Dear Campus Community,
I'm writing with a heavy heart to share the news that we've once more lost several cherished members of our community to this virus. As a group, they represent years of service to our community--each in his own way dedicated to advancing our mission and building our institution.
Daniel Padovano was the College's Associate Bursar and began his career with the CUNY Central Office in 2002. His level of expertise was such that he was often asked to help train staff on the intricacies of the various federal loans available to students on campuses across the system. He moved to City in 2012 and served on the Bursar's team working with a dedicated cohort of colleagues to support our students. Daniel is survived by his mother, Victoria and a community of friends and family throughout the city.
Leonard Trugman was a former lecturer in the Colin Powell School who retired in 2018 after years of service. Professor Trugman brought his considerable business experience into the classroom and taught hundreds of students in the economics department over the years. He knew both sides of a CCNY classroom, having himself studied and graduated from City College in his youth. Those who worked most closely with Len will remember him as someone who was eternally good-natured, light-hearted, and dedicated to the welfare and advancement of his students.
Professor Ray Hoobler loved numbers, loved the way the analysis of mathematical patterns could bring order to what seemed at first to be chaotic phenomena. More than that, he relished the way that numbers and statistics can disrupt how we think about ourselves and our impact on others. Ray was a dedicated member of the Math Department and deeply, deeply vested in the CCNY mission of advancing educational opportunity, and via that advancement, pushing our society in evermore progressive and humane directions. He retired from teaching several years ago, but never stopped thinking about CCNY. He became a tireless advocate for the college, lobbying public officials to extend greater consideration and budgetary support to our students and the institution he so loved. He was also known, in his family home in Michigan, as a thoughtful and generous steward of the wild places near him, concerned, in his characteristic way, that our common natural heritage be shared broadly among his neighbors and preserved for the benefit of future generations.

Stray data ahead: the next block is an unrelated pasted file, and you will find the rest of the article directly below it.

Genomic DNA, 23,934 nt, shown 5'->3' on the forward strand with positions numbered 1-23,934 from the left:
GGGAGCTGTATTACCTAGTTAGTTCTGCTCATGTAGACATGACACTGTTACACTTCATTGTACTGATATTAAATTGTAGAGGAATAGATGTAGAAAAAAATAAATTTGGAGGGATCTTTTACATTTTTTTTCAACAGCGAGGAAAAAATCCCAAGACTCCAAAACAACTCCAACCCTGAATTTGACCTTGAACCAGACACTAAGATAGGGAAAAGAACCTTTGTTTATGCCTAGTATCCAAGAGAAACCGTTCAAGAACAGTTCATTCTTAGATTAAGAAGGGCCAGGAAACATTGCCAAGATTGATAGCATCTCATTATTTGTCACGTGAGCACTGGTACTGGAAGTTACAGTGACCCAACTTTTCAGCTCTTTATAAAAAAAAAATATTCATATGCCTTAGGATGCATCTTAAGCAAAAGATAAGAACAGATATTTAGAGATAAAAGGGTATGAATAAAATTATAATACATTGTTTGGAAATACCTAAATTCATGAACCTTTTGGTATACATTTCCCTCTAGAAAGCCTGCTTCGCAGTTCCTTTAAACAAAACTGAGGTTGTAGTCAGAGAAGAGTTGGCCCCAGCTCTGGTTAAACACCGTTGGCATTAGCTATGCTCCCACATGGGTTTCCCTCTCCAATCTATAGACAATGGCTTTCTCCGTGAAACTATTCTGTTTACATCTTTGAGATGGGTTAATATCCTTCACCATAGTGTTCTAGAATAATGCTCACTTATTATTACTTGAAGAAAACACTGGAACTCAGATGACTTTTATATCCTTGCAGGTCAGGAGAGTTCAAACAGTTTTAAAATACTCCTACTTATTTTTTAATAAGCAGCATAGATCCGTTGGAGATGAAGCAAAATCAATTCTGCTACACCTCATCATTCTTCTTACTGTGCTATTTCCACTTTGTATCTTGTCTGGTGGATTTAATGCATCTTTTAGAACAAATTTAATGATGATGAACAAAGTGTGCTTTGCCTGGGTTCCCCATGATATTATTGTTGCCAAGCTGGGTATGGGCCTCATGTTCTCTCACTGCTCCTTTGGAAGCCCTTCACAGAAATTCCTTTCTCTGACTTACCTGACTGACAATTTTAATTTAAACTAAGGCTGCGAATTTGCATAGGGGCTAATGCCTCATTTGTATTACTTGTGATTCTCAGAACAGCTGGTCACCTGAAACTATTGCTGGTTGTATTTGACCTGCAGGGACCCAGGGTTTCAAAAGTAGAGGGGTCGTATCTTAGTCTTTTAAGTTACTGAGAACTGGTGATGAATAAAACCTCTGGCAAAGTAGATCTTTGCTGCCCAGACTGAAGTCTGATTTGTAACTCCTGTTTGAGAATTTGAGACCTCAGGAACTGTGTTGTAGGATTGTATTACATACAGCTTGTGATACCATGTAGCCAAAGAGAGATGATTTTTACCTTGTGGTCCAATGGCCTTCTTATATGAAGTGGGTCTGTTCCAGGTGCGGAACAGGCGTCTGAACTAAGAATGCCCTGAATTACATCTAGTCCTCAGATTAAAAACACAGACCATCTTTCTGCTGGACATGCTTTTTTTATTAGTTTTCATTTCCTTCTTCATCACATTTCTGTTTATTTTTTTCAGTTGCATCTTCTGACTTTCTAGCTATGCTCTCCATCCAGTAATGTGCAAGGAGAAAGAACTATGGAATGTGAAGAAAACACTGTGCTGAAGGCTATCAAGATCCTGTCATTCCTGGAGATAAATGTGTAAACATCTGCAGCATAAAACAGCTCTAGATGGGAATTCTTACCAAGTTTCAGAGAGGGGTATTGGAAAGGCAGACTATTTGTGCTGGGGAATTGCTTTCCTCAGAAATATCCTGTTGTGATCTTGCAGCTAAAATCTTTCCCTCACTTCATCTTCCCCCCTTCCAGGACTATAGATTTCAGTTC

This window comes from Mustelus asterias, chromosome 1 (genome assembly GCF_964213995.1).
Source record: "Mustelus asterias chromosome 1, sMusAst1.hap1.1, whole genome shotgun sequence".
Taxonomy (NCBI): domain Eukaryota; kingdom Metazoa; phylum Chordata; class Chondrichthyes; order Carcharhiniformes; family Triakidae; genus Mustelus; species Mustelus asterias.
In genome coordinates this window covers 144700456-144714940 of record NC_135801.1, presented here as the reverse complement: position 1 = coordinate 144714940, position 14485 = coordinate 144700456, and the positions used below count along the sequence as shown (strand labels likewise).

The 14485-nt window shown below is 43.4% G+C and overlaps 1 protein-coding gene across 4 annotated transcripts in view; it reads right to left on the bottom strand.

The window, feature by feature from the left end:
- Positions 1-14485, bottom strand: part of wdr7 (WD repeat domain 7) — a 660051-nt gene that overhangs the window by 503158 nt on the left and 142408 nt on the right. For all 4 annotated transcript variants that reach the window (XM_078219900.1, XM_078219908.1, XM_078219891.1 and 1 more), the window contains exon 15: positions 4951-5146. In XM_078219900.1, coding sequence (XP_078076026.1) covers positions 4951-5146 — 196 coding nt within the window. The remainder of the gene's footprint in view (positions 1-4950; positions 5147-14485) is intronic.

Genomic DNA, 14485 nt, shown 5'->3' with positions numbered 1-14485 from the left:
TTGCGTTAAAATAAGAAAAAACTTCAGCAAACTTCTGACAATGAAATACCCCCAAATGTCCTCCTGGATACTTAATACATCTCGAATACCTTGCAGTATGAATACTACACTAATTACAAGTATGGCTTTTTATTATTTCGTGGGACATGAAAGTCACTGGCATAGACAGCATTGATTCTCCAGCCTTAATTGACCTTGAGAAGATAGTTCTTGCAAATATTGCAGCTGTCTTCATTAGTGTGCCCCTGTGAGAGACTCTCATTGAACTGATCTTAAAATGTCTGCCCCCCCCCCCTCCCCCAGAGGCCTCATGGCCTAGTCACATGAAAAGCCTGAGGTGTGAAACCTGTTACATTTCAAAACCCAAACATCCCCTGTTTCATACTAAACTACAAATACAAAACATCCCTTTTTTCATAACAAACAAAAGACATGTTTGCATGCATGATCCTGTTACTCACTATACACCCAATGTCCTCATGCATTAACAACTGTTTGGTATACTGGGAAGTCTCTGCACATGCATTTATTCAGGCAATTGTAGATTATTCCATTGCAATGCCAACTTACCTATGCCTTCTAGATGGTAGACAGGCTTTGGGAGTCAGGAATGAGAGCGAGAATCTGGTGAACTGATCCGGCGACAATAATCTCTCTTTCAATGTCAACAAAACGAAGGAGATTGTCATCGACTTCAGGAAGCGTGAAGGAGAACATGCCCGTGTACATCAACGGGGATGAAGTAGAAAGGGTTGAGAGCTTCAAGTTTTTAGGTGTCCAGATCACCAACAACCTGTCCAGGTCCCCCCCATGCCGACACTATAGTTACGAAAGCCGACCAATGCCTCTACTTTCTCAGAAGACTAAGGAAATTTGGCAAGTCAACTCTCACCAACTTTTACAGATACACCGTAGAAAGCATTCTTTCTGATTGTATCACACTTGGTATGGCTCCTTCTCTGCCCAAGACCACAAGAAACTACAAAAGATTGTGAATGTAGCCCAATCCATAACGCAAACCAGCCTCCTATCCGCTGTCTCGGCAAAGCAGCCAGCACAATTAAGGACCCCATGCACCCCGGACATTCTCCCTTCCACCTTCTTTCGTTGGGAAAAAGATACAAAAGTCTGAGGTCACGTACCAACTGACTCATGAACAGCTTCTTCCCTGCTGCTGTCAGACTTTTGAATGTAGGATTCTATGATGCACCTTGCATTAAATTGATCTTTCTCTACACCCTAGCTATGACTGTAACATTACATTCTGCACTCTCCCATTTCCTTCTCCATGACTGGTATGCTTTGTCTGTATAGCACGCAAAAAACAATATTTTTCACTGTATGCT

We have lost so many people over these past months and in writing this I'm keenly aware that each of you are without doubt wrestling to understand other losses: the holes left by the departure of friends and neighbors and family. I write to share this news, and tell these stories because in the midst of so much tragedy, we must from time to time pause and reflect, remember, and mourn the loss of people we've worked and laughed alongside. In this pausing, let us also remain always mindful that every number marking the daily march of this pandemic represents a person who lived and loved and made an impact on this world. So now and with sadness we mark the passing of our three good friends.